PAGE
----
These mums are giving our kids a choice as to what types of dolls they play with and for that we say thanks.
I consider myself lucky that my daughter doesn’t really play with Barbie dolls… yet…
Oh, she has a few, but she’s more prone to cutting Barbie‘s hair off pretending to be a hairdresser than dressing her in a wedding gown and walking her down the aisle with Big Ted.
Occasionally, I see her plonking spikey-haired Barbie on top of Sven, the Frozen reindeer, and riding her over the top of an imaginary ice mountain, but my four-year-old is much more infatuated with Arendale than Malibu.
Sure, she has other dolls but they are more the odd-looking baby-type ones that wee when you tip water down their tiny plastic mouths.
It could be the influence of two big brothers but she gets more delight from making her ‘baby’ wet her nappy than from any other form of play with her.
So I am well aware that so far, SO FAR I have managed to dodge the Barbie bullet.
But my daughter is just four, and the future is long.
I wonder how I will feel if she does become entrenched with that cosmetically enhanced plastic goddess? I wonder how I will react.
For many mums there is a very real concern that hyper-sexualised dolls, like Barbie may be harming our children. They fear they may be a factor in contributing to a range of issues we worry about our children experiencing.
We worry they will have body image problems. We worry they will develop eating disorders.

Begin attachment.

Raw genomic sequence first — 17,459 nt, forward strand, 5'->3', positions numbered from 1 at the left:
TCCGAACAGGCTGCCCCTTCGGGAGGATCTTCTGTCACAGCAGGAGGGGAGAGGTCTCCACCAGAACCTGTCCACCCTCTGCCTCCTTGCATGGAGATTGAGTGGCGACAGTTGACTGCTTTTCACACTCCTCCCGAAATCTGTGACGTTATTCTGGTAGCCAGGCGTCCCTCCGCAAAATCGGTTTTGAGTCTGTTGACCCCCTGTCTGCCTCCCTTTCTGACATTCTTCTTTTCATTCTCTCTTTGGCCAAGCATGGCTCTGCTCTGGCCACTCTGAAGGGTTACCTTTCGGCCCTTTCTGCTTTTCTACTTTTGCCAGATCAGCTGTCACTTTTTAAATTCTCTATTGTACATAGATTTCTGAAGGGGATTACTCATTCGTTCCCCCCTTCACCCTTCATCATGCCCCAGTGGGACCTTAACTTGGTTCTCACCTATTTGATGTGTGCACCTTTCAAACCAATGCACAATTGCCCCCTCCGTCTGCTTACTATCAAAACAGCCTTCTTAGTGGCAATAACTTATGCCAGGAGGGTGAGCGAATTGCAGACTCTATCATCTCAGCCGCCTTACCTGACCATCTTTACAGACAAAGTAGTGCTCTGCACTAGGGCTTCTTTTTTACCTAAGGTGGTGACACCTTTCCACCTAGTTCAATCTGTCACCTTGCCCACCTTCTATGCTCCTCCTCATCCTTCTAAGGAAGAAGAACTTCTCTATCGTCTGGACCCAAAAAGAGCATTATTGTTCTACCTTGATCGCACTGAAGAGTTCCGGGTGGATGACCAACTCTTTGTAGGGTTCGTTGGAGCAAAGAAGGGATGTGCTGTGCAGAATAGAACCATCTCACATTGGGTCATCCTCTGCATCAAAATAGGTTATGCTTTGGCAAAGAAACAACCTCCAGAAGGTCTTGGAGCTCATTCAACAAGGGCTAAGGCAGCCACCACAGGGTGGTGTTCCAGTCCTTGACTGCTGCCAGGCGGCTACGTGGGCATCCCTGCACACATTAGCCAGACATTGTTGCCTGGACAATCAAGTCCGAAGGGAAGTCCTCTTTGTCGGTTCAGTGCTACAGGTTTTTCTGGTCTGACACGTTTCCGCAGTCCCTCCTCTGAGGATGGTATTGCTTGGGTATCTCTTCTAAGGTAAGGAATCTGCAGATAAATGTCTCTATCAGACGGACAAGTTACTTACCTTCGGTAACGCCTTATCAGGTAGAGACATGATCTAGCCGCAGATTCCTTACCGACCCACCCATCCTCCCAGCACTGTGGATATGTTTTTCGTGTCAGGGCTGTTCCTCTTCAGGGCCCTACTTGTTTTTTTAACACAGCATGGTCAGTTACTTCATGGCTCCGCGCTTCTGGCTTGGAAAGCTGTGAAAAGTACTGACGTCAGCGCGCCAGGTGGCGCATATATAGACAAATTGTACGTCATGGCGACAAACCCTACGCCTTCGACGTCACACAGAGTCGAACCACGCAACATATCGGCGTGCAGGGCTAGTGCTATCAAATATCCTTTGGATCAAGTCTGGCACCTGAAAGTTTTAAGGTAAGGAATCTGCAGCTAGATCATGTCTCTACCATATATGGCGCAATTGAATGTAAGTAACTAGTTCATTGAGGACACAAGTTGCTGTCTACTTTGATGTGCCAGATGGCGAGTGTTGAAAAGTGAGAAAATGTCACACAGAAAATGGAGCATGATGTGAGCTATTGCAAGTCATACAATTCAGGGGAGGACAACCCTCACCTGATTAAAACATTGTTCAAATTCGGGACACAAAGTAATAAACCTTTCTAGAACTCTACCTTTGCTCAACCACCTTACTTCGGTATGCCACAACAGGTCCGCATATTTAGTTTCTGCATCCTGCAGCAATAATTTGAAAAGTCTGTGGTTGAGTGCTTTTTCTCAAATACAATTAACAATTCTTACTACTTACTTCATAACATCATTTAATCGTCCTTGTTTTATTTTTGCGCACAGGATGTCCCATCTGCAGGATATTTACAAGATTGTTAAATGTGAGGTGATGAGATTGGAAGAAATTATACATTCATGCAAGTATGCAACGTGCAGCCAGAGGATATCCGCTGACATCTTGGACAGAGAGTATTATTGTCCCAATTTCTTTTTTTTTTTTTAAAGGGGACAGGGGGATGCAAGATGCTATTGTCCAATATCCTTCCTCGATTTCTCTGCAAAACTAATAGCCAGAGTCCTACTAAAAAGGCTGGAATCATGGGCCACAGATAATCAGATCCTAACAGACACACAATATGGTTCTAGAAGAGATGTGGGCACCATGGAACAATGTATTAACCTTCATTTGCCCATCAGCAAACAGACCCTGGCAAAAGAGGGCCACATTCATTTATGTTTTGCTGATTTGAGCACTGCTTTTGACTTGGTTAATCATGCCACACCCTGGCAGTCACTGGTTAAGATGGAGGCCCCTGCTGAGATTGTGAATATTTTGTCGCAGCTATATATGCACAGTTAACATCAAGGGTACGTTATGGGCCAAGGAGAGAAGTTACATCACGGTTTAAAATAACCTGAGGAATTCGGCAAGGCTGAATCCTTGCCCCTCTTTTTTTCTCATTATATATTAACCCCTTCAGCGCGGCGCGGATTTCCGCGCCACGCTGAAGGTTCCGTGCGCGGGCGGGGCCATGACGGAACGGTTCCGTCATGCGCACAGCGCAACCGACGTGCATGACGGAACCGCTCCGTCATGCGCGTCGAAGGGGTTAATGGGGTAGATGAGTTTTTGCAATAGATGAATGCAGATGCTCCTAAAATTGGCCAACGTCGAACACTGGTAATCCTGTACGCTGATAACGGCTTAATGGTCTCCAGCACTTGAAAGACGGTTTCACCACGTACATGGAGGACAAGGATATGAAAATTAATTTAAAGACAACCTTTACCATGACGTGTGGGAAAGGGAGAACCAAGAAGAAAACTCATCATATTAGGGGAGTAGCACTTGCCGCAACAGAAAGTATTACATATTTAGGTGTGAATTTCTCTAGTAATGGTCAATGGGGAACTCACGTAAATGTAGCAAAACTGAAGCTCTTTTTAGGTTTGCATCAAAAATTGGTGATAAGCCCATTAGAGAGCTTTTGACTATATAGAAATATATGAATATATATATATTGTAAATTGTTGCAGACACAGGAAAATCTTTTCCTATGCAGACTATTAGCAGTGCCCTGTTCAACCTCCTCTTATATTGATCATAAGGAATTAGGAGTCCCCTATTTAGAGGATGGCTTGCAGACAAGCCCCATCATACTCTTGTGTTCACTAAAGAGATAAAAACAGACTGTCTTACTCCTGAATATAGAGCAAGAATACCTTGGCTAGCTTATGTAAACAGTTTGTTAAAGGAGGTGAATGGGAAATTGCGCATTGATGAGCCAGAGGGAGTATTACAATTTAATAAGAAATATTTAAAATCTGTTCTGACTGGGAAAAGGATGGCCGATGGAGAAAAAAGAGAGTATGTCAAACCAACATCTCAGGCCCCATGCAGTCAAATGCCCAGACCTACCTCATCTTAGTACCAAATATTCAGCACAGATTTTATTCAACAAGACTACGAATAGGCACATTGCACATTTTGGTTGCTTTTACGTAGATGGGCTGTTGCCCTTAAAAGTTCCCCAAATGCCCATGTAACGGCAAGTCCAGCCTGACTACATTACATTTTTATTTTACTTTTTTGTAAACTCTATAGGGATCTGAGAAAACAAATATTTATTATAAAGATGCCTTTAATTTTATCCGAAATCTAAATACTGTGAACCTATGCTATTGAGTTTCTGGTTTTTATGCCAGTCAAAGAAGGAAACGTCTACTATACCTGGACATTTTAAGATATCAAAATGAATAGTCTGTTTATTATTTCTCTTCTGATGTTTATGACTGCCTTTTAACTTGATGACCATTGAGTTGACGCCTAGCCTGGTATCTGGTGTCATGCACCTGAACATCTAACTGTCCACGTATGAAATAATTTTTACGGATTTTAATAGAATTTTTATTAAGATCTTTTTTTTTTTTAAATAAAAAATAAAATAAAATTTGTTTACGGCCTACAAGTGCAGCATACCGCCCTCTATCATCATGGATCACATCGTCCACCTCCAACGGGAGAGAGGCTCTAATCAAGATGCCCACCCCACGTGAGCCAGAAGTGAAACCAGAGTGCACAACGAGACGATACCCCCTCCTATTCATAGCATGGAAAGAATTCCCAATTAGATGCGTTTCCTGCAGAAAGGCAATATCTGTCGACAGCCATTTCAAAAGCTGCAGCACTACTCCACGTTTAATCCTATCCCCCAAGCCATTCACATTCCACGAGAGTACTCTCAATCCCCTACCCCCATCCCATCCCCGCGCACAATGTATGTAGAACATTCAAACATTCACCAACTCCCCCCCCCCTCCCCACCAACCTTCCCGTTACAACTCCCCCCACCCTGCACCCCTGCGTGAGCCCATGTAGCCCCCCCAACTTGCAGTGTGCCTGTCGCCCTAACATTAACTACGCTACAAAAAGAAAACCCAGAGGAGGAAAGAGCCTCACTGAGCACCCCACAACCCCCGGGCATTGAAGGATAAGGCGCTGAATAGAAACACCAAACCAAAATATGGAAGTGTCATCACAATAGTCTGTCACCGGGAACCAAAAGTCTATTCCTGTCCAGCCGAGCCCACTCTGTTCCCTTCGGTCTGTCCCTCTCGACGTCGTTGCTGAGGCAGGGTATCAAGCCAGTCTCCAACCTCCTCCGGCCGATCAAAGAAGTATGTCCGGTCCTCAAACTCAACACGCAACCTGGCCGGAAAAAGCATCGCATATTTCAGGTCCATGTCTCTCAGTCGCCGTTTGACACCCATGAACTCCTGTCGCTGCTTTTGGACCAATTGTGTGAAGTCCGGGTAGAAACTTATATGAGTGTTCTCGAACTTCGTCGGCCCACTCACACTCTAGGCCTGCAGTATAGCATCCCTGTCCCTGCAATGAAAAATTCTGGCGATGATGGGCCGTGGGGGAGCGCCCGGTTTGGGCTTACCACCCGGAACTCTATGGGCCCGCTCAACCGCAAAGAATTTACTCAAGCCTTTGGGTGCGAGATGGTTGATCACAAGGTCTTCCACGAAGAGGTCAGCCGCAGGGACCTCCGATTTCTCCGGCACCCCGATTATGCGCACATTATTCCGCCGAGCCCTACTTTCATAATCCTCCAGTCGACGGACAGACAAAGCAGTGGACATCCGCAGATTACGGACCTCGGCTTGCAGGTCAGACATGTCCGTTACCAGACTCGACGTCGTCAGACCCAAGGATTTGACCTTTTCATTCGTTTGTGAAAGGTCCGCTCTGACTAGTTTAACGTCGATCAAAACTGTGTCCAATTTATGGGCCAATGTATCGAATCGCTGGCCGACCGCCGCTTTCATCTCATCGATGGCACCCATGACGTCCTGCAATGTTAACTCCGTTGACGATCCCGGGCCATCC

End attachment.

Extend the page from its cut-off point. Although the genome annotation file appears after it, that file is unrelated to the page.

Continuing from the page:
We worry that the dolls are too grown up, that they encourage our daughters to be too aware.
We worry about the way our kids are simply growing up too bloody quickly and we yearn for them to stay lost in childhood for as long as possible.
According to a survey by Mission Australia, poor body image is among the top concerns for young people with girls as young as five, reporting weight concerns and wishing they were thinner.
And so we say bravo to a team of New Zealand mothers who have established a line of dolls that simply celebrate childhood.
The Beetle Bottoms range of dolls was created by mum Fiona Whyte and her daughters Sarah Hill and Madison Holroyd with an aim of keeping kids kids.
They have strived to show racial inclusivity and natural healthy children’s bodies, not exaggerated, hyper-sexualised adult bodies.
“Children's dolls teach children about the world. They communicate what is normal, desirable and accepted,” says psychology major and mother of 3-year-old, Sarah Hill.